Statutory Wills

In a perfect world the donor would have an up to date Will though this does not always happen. Time restrictions or big gaps between updates can result in no Will or obsolete Will due to changes in circumstances and the law, such as leaving items to beneficiaries that are no longer around or leaving a specific asset which has been sold.

If the donor then loses capacity they nor their attorneys can make a Will on their behalf, which can lead to contested old Wills, claims against the estate at probate, bottom line a very expensive and distressing time for the family.

When should you make one?

There are no hard and fast rules when you should make a Statutory Will but some examples include:

  • When a property (comprising the largest part of the estate) has been left as a specific legacy and the property has to be sold for nursing home fees or otherwise.
  • The estate has reduced in value.
  • The Donor is a young adult who have never made a will, and he has received an inheritance or personal injury award.
  • An existing will names beneficiaries who have died.
  • An existing will makes no provision for events that were not anticipated, for instance, a couple has left their estate to one another without providing for a gift on the second death.
  • A beneficiary under an existing will has already received substantial gifts and it would be inequitable for the will not to be adjusted to reflect those gifts.

Who can apply?

  • a person who lacks or is alleged to lack capacity;
  • the donor or donee of a lasting power of attorney (LPA) to which the application relates;
  • a deputy appointed by the court for a person to whom the application relates; or
  • a person named in an existing order of the court, if the application relates to the order.
  • a person who has made an application for the appointment of a deputy for which permission has been granted but which has not yet been determined;
  • a person who, under any known will or under his intestacy, may become entitled to any property of the donor or any interest in it;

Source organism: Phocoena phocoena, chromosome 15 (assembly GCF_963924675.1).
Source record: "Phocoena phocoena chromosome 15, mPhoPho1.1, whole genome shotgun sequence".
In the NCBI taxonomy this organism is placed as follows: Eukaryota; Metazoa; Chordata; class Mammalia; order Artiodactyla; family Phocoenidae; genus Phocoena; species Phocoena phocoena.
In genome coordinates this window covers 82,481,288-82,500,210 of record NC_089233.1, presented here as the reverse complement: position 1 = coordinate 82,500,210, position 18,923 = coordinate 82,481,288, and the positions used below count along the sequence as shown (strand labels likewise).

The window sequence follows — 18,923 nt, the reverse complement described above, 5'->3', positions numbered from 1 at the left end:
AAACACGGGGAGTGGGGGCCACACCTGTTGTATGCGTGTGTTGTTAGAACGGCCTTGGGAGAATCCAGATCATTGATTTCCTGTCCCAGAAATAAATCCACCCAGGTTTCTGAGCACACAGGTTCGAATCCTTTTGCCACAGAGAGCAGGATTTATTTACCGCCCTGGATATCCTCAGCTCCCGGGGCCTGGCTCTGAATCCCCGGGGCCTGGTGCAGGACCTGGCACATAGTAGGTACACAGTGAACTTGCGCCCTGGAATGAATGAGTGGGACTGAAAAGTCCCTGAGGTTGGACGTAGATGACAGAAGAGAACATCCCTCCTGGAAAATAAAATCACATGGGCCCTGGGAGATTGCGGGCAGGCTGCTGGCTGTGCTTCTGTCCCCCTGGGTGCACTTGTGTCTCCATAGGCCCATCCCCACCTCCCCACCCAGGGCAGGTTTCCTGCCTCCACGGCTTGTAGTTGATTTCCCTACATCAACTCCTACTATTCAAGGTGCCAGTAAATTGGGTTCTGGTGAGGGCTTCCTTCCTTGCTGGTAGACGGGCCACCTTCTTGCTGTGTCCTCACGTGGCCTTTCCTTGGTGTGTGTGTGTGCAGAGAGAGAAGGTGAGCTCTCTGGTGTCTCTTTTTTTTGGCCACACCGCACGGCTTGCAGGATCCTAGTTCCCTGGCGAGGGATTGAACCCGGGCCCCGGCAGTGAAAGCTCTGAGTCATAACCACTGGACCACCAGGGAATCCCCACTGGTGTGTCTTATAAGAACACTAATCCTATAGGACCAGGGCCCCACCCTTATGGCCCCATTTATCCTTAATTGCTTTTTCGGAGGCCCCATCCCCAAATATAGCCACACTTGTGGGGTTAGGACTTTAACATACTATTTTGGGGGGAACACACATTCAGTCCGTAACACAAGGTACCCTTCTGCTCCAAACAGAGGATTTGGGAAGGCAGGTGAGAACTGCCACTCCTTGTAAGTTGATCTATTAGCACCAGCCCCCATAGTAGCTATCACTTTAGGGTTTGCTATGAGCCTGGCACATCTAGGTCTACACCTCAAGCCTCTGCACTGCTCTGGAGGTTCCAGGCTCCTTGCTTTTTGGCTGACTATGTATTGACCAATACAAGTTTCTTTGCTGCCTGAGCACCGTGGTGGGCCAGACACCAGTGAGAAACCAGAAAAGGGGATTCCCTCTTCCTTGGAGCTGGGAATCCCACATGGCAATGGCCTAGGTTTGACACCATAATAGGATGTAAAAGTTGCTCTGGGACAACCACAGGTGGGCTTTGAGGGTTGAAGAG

• a person who is an attorney appointed under an enduring power of attorney (EPA) which has been registered in accordance with the MCA 2005;
  • a person who is a donee of an LPA which has been registered
  • a person for whom the donor might be expected to provide if he had capacity to do so.

There may be more options available but permission would be needed from the Court of Protection.

What do I need?

The application to execute a Statutory Will is fairly time consuming and as the court may not meet the testator it would need to create “picture” of them, their obligations, their social beliefs etc. so in addition to the application form documents such as the following are also recommended:

  • A draft of the proposed new Will and copy of any existing Will
  • Consents to act from the proposed executors of the new Will
  • A family tree
  • A schedule of the assets together with their current values
  • A schedule of net yearly income and expenditure
  • A statement of the needs of the individual, both current and future, such as care costs
  • The resources of proposed beneficiaries, if felt to be relevant
  • Details of any tax implications of the proposals
  • A report on the medical condition and life expectancy of the individual

You will need to show why making a new Will and the draft Will is in the the Donors best interest and will have to show the Donors character, was he frugal? eccentric? his relationship with individuals shown via witness statements, photographs , Christmas cards etc.

Does anyone else need to be told of the application?

The court will direct you to who should be notified of the application. This is normally people who would be effected by the Will both negatively and positively.

Is there a court hearing?

It is possible for the Will to be finalised without one but in some cases this may not happen and a hearing may be needed.

What happens one a Statutory Will is accepted by the courts?

Once the Will is approved by the court an order authorising its signature, usually by the original applicant. Once signed the court seals the document and it is now a valid Will. This is then normally kept by your solicitor who will then execute it when it is need.

What does it cost?

Depending in the complexity of the work and therefore time required will effect the price. Though an average application can start from about £2000.